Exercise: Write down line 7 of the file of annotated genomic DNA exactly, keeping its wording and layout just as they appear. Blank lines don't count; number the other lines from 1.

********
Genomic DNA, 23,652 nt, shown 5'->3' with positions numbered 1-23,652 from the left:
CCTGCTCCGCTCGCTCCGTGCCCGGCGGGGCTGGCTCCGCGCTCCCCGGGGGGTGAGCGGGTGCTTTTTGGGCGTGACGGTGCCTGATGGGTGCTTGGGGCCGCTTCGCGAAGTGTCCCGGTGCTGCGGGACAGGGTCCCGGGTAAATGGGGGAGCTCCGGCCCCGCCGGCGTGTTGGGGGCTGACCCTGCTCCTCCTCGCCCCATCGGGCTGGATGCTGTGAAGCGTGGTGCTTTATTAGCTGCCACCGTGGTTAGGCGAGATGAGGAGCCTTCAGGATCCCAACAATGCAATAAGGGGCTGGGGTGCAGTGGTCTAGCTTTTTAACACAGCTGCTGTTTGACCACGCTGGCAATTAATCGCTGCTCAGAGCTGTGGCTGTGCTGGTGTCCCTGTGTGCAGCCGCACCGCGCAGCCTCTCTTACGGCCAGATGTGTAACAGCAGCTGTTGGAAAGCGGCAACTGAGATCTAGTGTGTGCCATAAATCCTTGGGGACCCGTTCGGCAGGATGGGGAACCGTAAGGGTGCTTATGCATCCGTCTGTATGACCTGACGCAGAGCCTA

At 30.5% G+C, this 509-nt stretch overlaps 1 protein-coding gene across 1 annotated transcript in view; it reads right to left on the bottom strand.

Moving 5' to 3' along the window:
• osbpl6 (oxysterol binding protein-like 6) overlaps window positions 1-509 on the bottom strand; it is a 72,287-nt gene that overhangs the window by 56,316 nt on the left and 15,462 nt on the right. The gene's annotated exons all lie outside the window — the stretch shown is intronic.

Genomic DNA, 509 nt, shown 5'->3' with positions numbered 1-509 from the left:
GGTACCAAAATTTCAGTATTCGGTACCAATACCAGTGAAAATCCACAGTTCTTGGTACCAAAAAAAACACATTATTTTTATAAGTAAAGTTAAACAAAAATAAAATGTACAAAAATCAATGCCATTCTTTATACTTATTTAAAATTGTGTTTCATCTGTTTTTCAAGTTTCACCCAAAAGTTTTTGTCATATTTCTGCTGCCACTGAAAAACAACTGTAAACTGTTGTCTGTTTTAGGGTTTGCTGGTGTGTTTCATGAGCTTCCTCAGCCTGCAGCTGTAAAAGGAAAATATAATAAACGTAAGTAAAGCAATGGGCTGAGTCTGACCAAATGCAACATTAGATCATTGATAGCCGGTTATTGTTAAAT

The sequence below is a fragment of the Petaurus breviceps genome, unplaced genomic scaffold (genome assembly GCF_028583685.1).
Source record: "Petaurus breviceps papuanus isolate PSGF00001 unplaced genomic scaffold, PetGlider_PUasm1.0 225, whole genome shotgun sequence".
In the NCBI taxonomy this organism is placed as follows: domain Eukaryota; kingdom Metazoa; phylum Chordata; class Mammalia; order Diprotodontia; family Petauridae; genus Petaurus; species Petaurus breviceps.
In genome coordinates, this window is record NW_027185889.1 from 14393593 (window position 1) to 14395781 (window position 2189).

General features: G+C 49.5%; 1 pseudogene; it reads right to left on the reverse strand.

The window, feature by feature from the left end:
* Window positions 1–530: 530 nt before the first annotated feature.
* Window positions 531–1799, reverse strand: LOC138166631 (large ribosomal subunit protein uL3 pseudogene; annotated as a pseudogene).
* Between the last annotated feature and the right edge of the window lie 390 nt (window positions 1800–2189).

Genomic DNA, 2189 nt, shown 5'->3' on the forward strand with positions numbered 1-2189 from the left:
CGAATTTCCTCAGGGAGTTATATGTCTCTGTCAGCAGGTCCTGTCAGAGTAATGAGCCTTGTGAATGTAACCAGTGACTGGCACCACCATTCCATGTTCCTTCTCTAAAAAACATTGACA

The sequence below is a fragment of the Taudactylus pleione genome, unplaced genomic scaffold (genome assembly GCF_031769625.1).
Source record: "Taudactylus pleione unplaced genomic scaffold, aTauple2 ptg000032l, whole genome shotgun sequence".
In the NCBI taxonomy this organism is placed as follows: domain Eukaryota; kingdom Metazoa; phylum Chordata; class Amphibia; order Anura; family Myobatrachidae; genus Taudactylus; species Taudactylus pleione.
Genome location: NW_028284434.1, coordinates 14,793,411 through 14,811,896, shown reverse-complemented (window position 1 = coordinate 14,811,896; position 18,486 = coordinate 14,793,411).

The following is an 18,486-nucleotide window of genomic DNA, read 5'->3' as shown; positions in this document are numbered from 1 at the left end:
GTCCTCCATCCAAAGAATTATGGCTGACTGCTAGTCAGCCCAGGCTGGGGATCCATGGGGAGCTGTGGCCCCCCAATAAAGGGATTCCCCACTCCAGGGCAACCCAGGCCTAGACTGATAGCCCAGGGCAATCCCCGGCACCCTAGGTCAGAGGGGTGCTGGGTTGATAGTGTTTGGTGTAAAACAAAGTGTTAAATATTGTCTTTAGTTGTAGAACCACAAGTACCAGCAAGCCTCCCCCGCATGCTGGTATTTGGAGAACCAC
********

GGTACCAAAATTTCAGTATTCGGTACCAATACCAGTGAAAATCCACAGTTCTTGGTACCAAAAAAAACACATTATTTTTATAAGTAAAGTTAAACAAAAATAAAATGTACAAAAATCAATGCCATTCTTTATACTTATTTAAAATTGTGTTTCATCTGTTTTTCAAGTTTCACCCAAAAGTTTTTGTCATATTTCTGCTGCCACTGAAAAACAACTGTAAACTGTTGTCTGTTTTAGGGTTTGCTGGTGTGTTTCATGAGCTTCCTCAGCCTGCAGCTGTAAAAGGAAAATATAATAAACGTAAGTAAAGCAATGGGCTGAGTCTGACCAAATGCAACATTAGATCATTGATAGCCGGTTATTGTTAAAT